Richard Mahoney, Monsanto

Richard Mahoney

Research that Matters

Editors’ Note

Richard Mahoney has been the Distinguished Executive in Residence at the Olin Business School at Washington University in St. Louis since 2004. He founded the Olin Award in 2007. He is also the Distinguished Executive in Residence at Washington University’s Weidenbaum Center on the Economy, Government, and Public Policy. During his 33-year career at Monsanto Co., including 13 as CEO, he transformed the enterprise from a largely commodity chemical and agricultural specialties company into a broad-based life sciences and specialty chemical company with major programs in pharmaceuticals, food, and nutritional ingredients, and world leadership in agricultural biotechnology and related activities.

You just announced the winner of the 2017 Olin Award at Washington University in St. Louis’ Olin Business School. What is this award?

It’s a $10,000 prize, decided by a jury of business executives, for the best piece of research from Olin Business School faculty that actually addresses real business problems, not just academic concepts.

Why start such an award?

During my 33 years at the Monsanto Company, the last 13 as CEO, I read hundreds of articles and books about business, but seldom read anything from academic journals nor, seemingly, did any of my contemporaries.

When I was asked to be Executive in Residence at the Olin School, to lecture, write, and counsel, I started reading the research reports from the faculty. I had been told that Olin faculty, while fewer in number than several of the household name business schools, were well known in academic circles for the quality of their research, so I started reading their works. Once you get past the “tribal language” of business journal articles, lots of “exogenous and endogenous” and “ex-post” and “regression analysis,” you see some pretty terrific research into business subjects published in the academic journals.

It occurred to me that this information should become more accessible to executives. At the same time, the faculty should be encouraged to work even further on real business problems adding “relevance” to “novelty” for journal publication submissions.

The Olin Award was born as a prize to recognize research that has the greatest chance to influence business results, either directly in their work or as starting point basic research around which others could develop applications.

A substantial financial award is included in the process, along with a handsome crystal trophy and a recognition event. Importantly, a breakfast or luncheon meeting is held with 40 or 50 business executives related to the particular field to present the study and participate in a question and answer session. Incidentally, this helps the researchers develop relationships for collaboration, with “live data,” the lifeblood of academic research. This lets the business executives suggest areas of research they would find useful to help solve their problems.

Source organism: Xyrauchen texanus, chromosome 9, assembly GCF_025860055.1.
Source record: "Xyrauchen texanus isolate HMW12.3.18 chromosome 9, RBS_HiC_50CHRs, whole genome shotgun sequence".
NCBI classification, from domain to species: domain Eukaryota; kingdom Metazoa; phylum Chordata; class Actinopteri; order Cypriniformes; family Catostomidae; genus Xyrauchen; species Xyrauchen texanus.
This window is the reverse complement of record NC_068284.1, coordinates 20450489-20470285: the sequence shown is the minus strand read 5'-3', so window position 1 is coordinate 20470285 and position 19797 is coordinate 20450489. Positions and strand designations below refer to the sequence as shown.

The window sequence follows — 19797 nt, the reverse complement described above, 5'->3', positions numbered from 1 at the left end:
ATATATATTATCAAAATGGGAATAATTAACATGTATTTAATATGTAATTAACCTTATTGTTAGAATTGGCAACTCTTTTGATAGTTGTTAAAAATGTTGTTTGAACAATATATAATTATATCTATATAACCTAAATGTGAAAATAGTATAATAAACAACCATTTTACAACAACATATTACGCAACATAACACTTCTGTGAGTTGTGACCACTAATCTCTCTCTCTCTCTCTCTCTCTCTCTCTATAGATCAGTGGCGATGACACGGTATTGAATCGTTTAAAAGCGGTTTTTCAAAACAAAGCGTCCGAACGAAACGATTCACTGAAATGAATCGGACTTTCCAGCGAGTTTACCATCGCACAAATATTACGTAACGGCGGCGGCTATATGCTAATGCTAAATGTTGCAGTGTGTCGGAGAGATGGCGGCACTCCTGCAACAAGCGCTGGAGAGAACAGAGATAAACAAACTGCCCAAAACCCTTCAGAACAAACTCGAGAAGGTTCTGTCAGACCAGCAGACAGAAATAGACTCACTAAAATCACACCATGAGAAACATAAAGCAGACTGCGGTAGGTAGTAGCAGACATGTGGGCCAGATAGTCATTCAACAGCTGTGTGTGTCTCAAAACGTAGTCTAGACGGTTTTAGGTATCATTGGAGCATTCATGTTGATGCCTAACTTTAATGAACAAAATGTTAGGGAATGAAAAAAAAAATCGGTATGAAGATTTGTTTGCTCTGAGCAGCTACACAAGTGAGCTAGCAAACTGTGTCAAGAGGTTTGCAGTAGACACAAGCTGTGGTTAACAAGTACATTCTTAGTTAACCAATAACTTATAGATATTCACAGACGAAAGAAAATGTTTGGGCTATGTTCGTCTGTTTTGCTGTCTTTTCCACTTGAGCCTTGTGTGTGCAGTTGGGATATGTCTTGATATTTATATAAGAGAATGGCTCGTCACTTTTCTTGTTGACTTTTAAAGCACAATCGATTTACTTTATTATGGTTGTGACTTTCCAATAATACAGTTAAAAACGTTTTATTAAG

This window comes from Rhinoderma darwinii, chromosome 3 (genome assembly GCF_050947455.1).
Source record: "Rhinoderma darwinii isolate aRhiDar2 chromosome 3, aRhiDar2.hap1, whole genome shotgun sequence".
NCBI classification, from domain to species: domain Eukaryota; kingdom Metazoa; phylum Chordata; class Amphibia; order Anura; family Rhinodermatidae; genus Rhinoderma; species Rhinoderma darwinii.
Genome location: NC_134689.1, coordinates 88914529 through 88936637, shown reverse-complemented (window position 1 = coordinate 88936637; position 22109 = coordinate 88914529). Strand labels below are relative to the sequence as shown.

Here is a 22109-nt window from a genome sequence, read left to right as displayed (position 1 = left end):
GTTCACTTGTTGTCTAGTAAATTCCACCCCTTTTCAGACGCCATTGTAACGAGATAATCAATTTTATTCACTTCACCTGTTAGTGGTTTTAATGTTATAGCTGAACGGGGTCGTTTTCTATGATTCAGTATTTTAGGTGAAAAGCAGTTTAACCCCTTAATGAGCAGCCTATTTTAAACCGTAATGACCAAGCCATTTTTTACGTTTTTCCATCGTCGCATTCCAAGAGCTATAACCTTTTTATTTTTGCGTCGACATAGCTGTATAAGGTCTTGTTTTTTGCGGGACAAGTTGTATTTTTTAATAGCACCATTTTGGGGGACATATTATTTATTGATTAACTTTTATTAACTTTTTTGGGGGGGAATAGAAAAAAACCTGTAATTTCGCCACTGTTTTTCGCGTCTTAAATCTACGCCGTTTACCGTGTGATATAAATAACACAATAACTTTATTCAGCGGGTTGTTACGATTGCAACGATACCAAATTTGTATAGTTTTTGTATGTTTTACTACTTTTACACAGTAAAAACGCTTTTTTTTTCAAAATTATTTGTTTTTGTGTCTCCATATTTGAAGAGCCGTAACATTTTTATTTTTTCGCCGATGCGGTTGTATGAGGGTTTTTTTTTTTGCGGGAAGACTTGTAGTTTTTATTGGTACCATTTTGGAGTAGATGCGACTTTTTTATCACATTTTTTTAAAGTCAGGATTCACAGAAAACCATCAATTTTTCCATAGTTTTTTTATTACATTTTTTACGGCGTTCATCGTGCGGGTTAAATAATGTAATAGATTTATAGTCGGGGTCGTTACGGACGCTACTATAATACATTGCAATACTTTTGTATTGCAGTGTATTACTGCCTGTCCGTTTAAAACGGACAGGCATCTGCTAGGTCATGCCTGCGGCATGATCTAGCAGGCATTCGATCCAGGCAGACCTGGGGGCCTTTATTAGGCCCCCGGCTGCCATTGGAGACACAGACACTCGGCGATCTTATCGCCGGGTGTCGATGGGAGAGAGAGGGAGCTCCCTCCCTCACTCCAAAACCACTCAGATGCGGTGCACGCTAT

The Olin Award was born as a prize
to recognize research that has the greatest chance
to influence business results.

How can one apply?

To win the award, the authors submit their journal article and a 500-word essay describing why the work is important and relevant. A panel of 10 business executives names the winners. We just gave our 10th award, and I don’t know of any competition quite like it. It has been transformative. Faculty are constantly asking, “Do you think my project I’m undertaking will be important to the business community? Will anybody care?”

The judges try to answer that question. We’re looking for understandable, relevant research that’s going to help business of all sizes do their work better. Over time, the entries have converged on all three of these factors.

Would you give some examples of recent Olin Award entries?

One winner, Ann Marie Knott, developed a widely cited rating system that numerically scores those companies whose research and development pays off in future sales versus that which just spends R&D money with little outcome on the bottom line – a useful metric for companies large and small for evaluating the effectiveness of corporate research.

Lamar Pierce, another winner, evaluated the effectiveness of corporate employee health programs using data from an industrial laundry that could be extrapolated to many other situations.

Radhakrishnan Gopalan and Todd Milbourn examined the often negative outcomes from incentive programs – how pressure to achieve sales-targeted results can backfire. This research is applicable to any size company trying to figure out the right mix of sales compensation, which they almost always get wrong.

This years’ winner, Arun Gopalakrishnan, developed a model for predicting the value of new customers for online marketers. In his example, he used a public radio station seeking listener contributions, a hot topic for those trying to decide how to allocate effort in cultivating new customers who have little purchase performance history.

How have you noticed the entries developing over the years?

So far, we have judged more than 200 submissions, and I’d have to say that every year, the judges report that the papers get more relevant to real problems they see in their businesses. That’s exactly what we hoped for when we started this in 2007.

What is the history of the Olin School.

It’s named for John M. Olin, who ran one of the country’s biggest chemical companies. The Olin School has recently been ranked 21st in U.S. News’ graduate MBA list and first in the nation for undergraduate business education by Poets and Quants. Every business school is trying to develop a unique profile. I’m happy to say that the Olin Award, encouraging “research that matters,” is helping to do just that for the Olin Business School at Washington University in St. Louis.